Public Health student creates resource to increase cultural humility for health care providers
Rhetta Vega (Public Health, ’23) recently published a resource on the importance of cultural humility for prevention specialists in health care, focusing specifically on Hispanic, Latino, and Latinx populations.
Vega created the resource, titled “Increasing Cultural Humility for Prevention Specialists who work with Hispanic, Latino, Latinx Populations in New England,” while interning for the New England Prevention Technology Transfer Center (PTTC) Network. The organization, based in Augusta, provides technical services for the prevention workforce.
Vega described the goal of the project is to help health care providers increase their cultural humility — the ability to acknowledge one’s own biases and having an openness to earnest understanding of another’s cultural identity — of the Hispanic, Latino, and Latinx populations when discussing substance misuse and addiction. She provides information covering geography, linguistics, risk, and protective factors of these populations for providers to consider.
“I've always had an interest in helping contribute to advancing minority health and health equity for marginalized communities,” Vega stated. “As someone who is of Hispanic ethnicity, having the opportunity to focus on a community that I am a part of was really cool for me.”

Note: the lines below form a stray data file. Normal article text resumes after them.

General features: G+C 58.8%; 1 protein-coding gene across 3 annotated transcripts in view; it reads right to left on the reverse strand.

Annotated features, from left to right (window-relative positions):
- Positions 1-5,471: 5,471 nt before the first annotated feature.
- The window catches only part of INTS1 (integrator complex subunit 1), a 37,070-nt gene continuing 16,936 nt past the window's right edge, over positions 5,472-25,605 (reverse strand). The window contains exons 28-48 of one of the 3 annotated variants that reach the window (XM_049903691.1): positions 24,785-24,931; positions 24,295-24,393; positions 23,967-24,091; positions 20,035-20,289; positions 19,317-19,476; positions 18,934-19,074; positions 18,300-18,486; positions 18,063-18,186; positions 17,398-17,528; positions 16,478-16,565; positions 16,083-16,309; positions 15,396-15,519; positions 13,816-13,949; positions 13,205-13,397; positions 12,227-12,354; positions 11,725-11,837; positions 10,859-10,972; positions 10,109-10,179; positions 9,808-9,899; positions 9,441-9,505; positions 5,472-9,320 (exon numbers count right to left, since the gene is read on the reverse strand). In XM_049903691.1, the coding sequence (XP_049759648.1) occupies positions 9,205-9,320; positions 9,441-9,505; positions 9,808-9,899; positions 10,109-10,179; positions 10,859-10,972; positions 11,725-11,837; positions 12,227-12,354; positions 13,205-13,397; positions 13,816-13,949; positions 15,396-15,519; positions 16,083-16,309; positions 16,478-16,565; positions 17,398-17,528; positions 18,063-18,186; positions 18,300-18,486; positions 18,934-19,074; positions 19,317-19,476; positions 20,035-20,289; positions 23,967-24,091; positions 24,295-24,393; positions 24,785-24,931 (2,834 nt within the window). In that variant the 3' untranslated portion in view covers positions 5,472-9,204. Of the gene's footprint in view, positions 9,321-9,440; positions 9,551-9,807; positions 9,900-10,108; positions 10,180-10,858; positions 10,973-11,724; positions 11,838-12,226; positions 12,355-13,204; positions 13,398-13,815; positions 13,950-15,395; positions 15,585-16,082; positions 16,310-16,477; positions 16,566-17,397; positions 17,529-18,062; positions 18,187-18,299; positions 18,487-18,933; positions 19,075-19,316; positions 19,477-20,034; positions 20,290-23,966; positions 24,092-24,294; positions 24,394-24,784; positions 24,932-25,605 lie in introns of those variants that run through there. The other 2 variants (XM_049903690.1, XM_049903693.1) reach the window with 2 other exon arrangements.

A lack of knowledge of a patient’s cultural background could lead to a disconnect and even mistreatment between provider and patient, Vega said. “It's really important to have a solid understanding of who you're working with so you can best address their needs and wants,” she remarked.
Vega stated that both new and seasoned providers should take advantage of educational opportunities to learn more about the populations they serve. She suggested providing more training and booster programs for companies and networks to help increase cultural humility and prevention efforts and contribute to the reduction of health disparities.
Vega’s tool also provides a list of organizations and specific resources for each New England state that support prevention within the Hispanic, Latino, and Latinx communities.
Additionally, with more resources available, Vega said she hopes that Hispanic, Latino, and Latinx communities feel more confident in the care they receive.
“I hope [the resource] helps create a more welcoming environment for people who need services and knowing that, when you're seeking a service, the provider you're working with really does have a full understanding of where you're coming from.”
As a fourth-year public health major, Vega said she hopes to continue her work as a prevention specialist for marginalized communities in Maine after she graduates.